I am additionally reminded of the Japanese art of, Kintsugi. What is broken is repaired in ways that make what is broken even more beautiful.

That is the opportunity we have now…in our upside down world. We can see what we did not see – or chose not to see – before. We may not know exactly how or what we will create going forward. We do know that what we create will not resemble what we had before. Don’t we?

 

unmoored

“The true hypocrite is the one who ceases to perceive his deception, the one who lies with sincerity.”
Andre Gide

It may seem odd that I would begin a post with this quote. However, where we are, collectively in this part of our human experience has created an opportunity for us to examine those places within ourselves where we may have ceased to perceive our  deception of ourselves. If you believe “the outer reflects the inner” as I do, you may be able to readily see where this is visible outside of us…compelling us to examine our individual self-deceptions.

When we become unmoored, it can be very scary. No longer tethered to something stable, sound or secure, we may feel lost; without an over-structured schedule or life; perhaps even feeling that we lack a guide for what is next or how we will find our way forward. Many are also talking and writing about a new, as yet undefined, normal.

Before the “new normal” begins to unfold, we must each let go of what defined our collective past. What, you wonder, might some of those beliefs, thoughts, habits, and actions might be? We need look no further than the places – no, the people –  most affected by the virus and if still healthy, are feeling the rippling impacts the most.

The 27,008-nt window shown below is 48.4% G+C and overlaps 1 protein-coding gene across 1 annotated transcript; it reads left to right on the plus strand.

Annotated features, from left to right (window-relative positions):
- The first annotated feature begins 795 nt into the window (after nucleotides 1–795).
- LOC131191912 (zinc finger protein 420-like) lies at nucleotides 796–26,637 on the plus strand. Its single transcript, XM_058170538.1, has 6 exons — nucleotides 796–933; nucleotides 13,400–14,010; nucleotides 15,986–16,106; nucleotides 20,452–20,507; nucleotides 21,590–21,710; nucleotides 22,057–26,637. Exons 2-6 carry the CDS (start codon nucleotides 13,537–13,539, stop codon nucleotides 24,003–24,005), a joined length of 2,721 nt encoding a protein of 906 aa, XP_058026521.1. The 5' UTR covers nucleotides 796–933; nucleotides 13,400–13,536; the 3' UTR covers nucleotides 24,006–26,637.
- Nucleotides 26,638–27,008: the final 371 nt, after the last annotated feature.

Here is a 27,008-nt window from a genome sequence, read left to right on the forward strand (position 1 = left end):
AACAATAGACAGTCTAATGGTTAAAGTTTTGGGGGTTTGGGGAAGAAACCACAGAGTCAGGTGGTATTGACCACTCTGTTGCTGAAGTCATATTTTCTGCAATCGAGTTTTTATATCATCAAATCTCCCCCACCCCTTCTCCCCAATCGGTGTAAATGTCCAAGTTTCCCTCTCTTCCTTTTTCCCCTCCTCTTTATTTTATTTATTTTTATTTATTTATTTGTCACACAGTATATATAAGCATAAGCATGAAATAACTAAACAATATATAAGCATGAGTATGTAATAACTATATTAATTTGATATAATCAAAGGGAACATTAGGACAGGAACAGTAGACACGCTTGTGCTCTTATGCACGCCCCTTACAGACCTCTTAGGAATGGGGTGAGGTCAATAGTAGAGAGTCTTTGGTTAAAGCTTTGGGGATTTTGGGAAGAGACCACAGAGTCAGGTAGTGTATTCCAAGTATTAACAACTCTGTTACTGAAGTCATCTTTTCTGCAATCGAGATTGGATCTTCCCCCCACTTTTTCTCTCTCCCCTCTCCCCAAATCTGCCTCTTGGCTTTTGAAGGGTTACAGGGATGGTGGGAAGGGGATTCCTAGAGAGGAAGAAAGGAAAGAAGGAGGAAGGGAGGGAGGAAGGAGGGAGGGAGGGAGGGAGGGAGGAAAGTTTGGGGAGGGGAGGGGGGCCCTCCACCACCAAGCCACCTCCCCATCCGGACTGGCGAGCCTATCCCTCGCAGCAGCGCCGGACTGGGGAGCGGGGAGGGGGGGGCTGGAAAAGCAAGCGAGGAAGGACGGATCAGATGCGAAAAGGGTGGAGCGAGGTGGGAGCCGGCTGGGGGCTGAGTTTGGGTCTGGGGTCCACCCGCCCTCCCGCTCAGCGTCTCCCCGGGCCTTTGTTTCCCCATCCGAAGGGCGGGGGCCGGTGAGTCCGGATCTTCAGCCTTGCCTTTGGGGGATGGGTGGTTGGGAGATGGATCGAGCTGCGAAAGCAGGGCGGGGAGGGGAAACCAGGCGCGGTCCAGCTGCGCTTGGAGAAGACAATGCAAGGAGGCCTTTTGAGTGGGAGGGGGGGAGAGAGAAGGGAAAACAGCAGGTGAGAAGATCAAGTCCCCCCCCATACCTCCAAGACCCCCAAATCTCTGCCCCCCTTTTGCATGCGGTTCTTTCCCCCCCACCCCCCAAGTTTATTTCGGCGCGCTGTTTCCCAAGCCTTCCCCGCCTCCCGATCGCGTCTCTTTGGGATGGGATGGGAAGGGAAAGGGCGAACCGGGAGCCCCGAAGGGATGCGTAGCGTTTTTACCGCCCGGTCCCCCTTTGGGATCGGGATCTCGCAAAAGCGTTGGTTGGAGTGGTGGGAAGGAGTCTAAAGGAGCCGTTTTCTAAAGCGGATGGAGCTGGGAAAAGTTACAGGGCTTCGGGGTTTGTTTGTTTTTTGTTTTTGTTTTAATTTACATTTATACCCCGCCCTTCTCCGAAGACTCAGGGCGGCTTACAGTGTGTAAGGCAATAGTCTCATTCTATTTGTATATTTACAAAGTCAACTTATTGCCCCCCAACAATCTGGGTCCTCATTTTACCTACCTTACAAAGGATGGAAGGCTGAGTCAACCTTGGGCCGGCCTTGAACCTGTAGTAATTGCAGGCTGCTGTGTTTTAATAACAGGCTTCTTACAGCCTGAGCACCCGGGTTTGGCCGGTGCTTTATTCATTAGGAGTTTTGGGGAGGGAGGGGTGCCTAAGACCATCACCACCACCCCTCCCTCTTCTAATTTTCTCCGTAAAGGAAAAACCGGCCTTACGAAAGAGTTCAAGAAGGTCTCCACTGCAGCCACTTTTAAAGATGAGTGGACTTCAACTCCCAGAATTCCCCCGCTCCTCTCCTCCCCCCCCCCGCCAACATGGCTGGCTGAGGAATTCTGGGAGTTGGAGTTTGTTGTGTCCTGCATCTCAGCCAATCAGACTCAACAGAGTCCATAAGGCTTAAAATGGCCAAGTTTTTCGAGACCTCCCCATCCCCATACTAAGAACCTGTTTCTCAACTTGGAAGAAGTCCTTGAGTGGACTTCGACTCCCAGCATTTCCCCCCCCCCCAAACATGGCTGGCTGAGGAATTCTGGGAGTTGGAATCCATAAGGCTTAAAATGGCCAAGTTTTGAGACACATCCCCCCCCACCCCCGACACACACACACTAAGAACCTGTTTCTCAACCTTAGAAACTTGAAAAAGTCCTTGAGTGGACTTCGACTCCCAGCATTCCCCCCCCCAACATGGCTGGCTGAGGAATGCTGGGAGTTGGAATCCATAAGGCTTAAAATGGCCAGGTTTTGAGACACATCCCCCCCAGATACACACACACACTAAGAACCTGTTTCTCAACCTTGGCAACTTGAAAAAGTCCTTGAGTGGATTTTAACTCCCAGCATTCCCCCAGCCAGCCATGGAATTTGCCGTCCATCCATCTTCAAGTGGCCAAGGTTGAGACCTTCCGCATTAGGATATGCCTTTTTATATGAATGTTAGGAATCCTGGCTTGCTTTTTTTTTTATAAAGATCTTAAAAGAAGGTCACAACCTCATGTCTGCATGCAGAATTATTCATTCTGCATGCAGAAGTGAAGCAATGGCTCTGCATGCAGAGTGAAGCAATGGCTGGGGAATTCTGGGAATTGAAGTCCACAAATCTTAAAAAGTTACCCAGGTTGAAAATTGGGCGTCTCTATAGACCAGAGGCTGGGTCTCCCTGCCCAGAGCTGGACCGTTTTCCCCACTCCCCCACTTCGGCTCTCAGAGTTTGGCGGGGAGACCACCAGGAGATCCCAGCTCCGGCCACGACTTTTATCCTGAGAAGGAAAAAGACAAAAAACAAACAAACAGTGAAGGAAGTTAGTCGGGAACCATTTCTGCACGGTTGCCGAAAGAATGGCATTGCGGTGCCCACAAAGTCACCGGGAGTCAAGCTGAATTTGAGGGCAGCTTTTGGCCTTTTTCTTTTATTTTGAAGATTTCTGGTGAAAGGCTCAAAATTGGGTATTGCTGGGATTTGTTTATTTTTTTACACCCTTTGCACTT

Rather than developing a list of all of the affected groups, segments and the greed that seems to know no bounds, I will simply offer this.

Contemplating the upside down nature of our human collective as well as the blatant disregard for all beings in nature, including Mother Earth, is probably a good place to begin the development of the new normal. Each of us has something that we are currently contributing to the wholeness of our world right now. Perhaps our reflections will lead us to making different choices, or to expand what we are currently offering.

Anything IS possible. It is in our creative imaginations and dreams that possibilities will dawn and we will find our way forward – together.